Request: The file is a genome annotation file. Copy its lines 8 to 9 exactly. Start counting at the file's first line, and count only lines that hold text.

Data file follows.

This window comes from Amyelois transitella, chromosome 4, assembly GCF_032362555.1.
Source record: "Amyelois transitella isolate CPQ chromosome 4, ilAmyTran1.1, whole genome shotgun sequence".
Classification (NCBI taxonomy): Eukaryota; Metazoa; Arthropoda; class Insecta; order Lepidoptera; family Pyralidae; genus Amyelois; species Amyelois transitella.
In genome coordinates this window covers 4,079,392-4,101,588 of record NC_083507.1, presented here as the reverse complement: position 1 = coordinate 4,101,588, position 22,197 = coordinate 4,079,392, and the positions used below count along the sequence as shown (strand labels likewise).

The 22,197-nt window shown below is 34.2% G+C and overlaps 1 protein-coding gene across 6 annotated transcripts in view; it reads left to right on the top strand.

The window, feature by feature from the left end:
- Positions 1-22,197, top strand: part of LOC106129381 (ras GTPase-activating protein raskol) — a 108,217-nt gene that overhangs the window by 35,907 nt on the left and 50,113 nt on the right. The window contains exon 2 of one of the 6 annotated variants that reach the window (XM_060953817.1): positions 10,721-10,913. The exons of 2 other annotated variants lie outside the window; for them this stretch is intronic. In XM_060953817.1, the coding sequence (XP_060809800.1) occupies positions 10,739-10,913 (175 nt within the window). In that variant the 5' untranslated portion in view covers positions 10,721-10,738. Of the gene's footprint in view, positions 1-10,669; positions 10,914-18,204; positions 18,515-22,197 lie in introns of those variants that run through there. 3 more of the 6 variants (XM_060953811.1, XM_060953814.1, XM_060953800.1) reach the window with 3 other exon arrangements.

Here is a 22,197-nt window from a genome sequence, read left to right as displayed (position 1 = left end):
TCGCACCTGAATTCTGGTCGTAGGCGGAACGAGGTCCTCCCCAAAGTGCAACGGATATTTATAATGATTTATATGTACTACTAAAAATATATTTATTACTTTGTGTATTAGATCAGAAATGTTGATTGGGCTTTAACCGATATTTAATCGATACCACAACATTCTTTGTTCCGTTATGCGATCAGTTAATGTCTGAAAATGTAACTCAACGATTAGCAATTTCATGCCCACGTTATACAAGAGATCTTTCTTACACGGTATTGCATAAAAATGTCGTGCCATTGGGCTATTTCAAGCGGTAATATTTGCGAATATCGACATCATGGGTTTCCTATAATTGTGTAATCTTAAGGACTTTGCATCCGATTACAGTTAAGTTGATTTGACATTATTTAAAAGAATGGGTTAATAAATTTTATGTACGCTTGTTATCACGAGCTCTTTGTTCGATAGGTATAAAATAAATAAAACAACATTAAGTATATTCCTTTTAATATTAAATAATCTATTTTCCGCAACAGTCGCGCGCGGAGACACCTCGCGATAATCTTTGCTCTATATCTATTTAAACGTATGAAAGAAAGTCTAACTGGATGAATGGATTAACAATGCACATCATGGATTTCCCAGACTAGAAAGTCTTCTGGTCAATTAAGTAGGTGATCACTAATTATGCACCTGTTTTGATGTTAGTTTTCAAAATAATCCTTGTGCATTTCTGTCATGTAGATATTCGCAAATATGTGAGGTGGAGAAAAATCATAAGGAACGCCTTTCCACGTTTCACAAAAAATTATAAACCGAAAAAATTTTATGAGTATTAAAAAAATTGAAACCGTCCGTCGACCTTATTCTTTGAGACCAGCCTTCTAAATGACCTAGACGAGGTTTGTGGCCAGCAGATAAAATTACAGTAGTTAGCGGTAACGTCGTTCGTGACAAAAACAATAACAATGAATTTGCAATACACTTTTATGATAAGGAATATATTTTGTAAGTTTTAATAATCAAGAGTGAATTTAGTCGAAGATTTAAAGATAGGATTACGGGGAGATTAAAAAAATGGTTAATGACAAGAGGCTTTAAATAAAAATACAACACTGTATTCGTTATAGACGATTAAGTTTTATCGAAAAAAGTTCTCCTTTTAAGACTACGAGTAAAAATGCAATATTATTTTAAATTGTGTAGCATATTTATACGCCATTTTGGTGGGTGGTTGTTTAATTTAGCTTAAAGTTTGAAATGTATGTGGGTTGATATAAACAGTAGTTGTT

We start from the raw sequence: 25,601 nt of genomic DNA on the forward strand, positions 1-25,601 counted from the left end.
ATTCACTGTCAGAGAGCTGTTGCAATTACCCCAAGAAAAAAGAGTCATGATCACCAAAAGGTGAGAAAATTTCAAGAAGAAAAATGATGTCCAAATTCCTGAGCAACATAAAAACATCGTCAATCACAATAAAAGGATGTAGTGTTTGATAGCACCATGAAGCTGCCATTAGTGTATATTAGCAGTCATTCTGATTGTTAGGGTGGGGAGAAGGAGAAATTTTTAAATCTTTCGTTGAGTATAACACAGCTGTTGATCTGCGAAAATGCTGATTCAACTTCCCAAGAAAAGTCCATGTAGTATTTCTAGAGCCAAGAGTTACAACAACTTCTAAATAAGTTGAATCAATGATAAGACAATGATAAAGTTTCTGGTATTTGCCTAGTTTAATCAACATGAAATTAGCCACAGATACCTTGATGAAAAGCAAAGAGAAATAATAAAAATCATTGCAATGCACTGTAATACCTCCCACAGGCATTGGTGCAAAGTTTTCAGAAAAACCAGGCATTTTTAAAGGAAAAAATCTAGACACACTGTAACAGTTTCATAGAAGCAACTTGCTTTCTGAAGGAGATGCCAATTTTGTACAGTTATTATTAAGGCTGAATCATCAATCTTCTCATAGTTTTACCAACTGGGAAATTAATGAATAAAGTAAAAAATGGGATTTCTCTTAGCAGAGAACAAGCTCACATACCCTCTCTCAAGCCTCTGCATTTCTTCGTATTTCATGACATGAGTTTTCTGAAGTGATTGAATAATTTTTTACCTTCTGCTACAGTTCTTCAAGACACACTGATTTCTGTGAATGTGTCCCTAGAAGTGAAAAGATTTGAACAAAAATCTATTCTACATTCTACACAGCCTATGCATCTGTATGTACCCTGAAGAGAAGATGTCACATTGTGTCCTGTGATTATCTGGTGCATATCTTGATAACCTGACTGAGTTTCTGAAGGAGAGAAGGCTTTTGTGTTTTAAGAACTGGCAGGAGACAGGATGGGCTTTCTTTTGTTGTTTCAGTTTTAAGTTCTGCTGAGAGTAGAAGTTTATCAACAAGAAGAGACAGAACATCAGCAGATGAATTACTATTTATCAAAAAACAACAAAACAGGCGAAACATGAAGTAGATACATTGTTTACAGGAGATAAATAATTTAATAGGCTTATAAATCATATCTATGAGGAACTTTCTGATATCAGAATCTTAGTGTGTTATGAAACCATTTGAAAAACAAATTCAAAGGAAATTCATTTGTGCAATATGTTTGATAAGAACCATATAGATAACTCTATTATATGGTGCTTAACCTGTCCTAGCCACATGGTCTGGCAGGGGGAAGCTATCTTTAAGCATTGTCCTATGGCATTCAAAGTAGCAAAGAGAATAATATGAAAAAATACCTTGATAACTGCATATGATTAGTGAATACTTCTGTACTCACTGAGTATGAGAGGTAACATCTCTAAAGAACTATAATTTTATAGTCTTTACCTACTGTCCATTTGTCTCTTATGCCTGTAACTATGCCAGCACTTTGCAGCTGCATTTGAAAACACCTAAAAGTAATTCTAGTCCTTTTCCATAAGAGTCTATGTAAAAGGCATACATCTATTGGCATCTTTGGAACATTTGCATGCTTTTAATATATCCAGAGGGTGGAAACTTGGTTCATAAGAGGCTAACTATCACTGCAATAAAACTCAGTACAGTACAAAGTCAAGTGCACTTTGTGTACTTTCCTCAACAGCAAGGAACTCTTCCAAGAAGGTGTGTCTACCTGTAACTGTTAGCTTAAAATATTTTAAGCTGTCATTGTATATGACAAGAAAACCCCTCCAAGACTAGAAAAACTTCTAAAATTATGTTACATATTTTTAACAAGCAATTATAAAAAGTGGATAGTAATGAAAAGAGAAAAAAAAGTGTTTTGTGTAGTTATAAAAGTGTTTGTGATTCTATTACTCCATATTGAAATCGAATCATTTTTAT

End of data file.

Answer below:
Here is a 22,197-nt window from a genome sequence, read left to right as displayed (position 1 = left end):
TCGCACCTGAATTCTGGTCGTAGGCGGAACGAGGTCCTCCCCAAAGTGCAACGGATATTTATAATGATTTATATGTACTACTAAAAATATATTTATTACTTTGTGTATTAGATCAGAAATGTTGATTGGGCTTTAACCGATATTTAATCGATACCACAACATTCTTTGTTCCGTTATGCGATCAGTTAATGTCTGAAAATGTAACTCAACGATTAGCAATTTCATGCCCACGTTATACAAGAGATCTTTCTTACACGGTATTGCATAAAAATGTCGTGCCATTGGGCTATTTCAAGCGGTAATATTTGCGAATATCGACATCATGGGTTTCCTATAATTGTGTAATCTTAAGGACTTTGCATCCGATTACAGTTAAGTTGATTTGACATTATTTAAAAGAATGGGTTAATAAATTTTATGTACGCTTGTTATCACGAGCTCTTTGTTCGATAGGTATAAAATAAATAAAACAACATTAAGTATATTCCTTTTAATATTAAATAATCTATTTTCCGCAACAGTCGCGCGCGGAGACACCTCGCGATAATCTTTGCTCTATATCTATTTAAACGTATGAAAGAAAGTCTAACTGGATGAATGGATTAACAATGCACATCATGGATTTCCCAGACTAGAAAGTCTTCTGGTCAATTAAGTAGGTGATCACTAATTATGCACCTGTTTTGATGTTAGTTTTCAAAATAATCCTTGTGCATTTCTGTCATGTAGATATTCGCAAATATGTGAGGTGGAGAAAAATCATAAGGAACGCCTTTCCACGTTTCACAAAAAATTATAAACCGAAAAAATTTTATGAGTATTAAAAAAATTGAAACCGTCCGTCGACCTTATTCTTTGAGACCAGCCTTCTAAATGACCTAGACGAGGTTTGTGGCCAGCAGATAAAATTACAGTAGTTAGCGGTAACGTCGTTCGTGACAAAAACAATAACAATGAATTTGCAATACACTTTTATGATAAGGAATATATTTTGTAAGTTTTAATAATCAAGAGTGAATTTAGTCGAAGATTTAAAGATAGGATTACGGGGAGATTAAAAAAATGGTTAATGACAAGAGGCTTTAAATAAAAATACAACACTGTATTCGTTATAGACGATTAAGTTTTATCGAAAAAAGTTCTCCTTTTAAGACTACGAGTAAAAATGCAATATTATTTTAAATTGTGTAGCATATTTATACGCCATTTTGGTGGGTGGTTGTTTAATTTAGCTTAAAGTTTGAAATGTATGTGGGTTGATATAAACAGTAGTTGTT